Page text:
Ukraine made strides toward its future as a more democratic country in 2015. It swore in the first detectives to its National Anti-Corruption Bureau, launched deregulation in several sectors, such as agriculture and finance, and took steps to reform state-owned energy companies and reduced reliance on Russian oil and gas.
In a speech to Ukraine’s parliament on December 9th, Vice President Biden commended Ukraine’s significant progress. “But for Ukraine to continue to make progress and to keep the support of the international community,” Biden said, “you have to do more, as well.”
Before you can predict 2016 developments in Ukraine, review the recent major reforms:
Ukraine’s agricultural sector accounts for nearly 14 percent of the country’s GDP. In 2015, ag exports grew 6 percent from the year before. The government is making it easier for agribusinesses to operate, and farms are more productive. As part of its deregulation efforts, the government canceled 14 previously required permits and eliminated six licensing requirements for agribusinesses. In 2016, the government will continue deregulation and privatization and align safety and food standards with those of the European Union.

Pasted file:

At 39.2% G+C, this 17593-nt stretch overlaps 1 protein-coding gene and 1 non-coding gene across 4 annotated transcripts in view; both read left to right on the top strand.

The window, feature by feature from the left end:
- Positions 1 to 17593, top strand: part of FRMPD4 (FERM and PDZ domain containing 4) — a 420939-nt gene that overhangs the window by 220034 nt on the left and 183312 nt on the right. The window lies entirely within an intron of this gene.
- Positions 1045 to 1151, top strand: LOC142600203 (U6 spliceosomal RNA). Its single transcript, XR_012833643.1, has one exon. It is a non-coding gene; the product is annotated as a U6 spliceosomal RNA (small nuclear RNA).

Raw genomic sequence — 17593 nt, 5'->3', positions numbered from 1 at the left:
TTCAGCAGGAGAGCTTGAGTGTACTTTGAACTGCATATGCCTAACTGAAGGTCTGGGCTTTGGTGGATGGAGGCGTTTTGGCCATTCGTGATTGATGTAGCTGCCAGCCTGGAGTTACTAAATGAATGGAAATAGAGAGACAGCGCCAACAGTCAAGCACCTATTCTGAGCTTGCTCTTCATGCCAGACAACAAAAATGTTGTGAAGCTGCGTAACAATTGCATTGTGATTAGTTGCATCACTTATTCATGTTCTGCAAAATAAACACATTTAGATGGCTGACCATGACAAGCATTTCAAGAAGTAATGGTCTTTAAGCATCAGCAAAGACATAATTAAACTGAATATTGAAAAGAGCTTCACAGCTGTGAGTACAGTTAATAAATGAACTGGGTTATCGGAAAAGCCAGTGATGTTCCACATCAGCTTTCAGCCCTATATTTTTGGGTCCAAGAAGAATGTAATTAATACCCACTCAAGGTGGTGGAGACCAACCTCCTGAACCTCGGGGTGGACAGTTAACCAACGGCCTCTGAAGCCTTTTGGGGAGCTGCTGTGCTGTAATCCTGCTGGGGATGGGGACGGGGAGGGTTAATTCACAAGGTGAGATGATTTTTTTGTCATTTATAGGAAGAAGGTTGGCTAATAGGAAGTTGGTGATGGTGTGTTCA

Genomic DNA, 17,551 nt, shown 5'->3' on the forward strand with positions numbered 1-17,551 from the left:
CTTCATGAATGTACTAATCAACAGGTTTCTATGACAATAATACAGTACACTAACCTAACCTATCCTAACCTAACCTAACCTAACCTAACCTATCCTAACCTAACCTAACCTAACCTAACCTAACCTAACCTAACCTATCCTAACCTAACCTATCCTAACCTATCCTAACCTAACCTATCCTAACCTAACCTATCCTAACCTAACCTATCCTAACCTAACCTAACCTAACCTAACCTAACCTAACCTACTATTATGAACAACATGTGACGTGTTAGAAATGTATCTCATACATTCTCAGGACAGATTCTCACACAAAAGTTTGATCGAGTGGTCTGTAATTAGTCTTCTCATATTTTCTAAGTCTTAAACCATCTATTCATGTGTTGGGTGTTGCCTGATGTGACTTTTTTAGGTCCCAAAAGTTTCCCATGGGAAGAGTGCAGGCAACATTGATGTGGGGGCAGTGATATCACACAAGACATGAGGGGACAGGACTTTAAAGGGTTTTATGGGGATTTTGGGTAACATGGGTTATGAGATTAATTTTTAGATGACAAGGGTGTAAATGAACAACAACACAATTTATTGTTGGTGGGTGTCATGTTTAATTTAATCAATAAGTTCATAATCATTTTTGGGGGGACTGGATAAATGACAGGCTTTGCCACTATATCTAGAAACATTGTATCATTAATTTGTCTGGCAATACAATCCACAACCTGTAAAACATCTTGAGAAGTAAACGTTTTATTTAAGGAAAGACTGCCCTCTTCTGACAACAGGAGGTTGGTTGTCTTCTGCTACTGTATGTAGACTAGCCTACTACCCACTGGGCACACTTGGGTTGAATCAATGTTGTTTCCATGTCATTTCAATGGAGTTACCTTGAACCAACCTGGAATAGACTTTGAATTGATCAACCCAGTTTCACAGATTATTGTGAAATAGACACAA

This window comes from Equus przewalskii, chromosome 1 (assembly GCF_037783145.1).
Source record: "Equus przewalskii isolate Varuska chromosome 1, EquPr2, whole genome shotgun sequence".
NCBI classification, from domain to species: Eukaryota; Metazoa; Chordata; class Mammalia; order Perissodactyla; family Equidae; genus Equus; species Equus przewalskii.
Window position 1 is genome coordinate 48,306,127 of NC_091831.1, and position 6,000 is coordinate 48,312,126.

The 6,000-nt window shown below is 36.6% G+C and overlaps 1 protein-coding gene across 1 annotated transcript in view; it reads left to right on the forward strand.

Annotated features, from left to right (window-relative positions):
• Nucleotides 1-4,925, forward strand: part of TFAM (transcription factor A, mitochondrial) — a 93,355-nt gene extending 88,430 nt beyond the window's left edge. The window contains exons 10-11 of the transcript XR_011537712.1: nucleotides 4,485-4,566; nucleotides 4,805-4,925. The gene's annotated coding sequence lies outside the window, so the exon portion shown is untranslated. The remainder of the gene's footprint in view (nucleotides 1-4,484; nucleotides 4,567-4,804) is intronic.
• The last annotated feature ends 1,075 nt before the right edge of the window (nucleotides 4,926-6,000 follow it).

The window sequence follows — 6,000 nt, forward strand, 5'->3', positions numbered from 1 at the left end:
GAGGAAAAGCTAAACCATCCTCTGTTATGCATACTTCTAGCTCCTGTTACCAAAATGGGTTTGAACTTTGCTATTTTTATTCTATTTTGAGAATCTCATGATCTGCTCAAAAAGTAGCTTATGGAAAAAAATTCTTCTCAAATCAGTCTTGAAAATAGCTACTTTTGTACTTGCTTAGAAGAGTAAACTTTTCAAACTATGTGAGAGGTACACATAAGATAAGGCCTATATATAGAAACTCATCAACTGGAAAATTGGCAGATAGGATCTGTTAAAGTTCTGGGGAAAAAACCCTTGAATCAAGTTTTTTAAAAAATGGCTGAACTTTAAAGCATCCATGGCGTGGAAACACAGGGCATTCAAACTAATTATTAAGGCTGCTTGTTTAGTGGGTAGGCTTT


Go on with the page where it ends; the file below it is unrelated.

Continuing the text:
Ukrainians have made it clear that stopping corruption is very important. In response, the government established the National Anti-Corruption Bureau, appointed a former anti-corruption prosecutor as its new head, and swore in the bureau’s first detectives. The government also passed an open data law, giving the public easy access to information on property ownership, civil servant salaries and other previously secret data. Fighting corruption will remain a top priority in 2016.
The Ukrainian economy runs on natural gas, and historically half of that gas came from Russia. Ukraine is determined to reform its energy sector and decrease its reliance on Russia. In 2015, Ukraine’s parliament passed laws to reform Ukraine’s state-owned oil and gas company Naftogaz and began reforming the subsidy system for consumers. In 2016, the government hopes to continue deregulation and to promote energy efficiency among the population through the new State Agency on Energy Efficiency and Energy Saving.
4. Finance and investment
In line with the country’s International Monetary Fund deal, Ukraine’s parliamentpassed legislation to increase transparency in bank ownership, introduced new capital requirements for banks, and decreased regulation of investments by foreigners. The government also amended the tax code andstrengthened protections for creditors and consumers. In the summer of 2015, the U.S.-Ukraine Business Forum highlighted ways the business and investment climate has improved in Ukraine and possible future reforms.
5. Law enforcement
One of the most successful reforms of 2015 was the introduction of the new patrol police in Kyiv and other cities. From the public vote on patrol-car designs to the transparent recruitment process and mandatory pledge by new officers to refuse bribes, the changes show a break from corrupt ways of the past. The new patrol police in Kyiv, Odesa, Lviv and Kharkiv received training from international trainers and have been well-received by the public. In 2016, Ukraine will further modernize its law-enforcement institutions.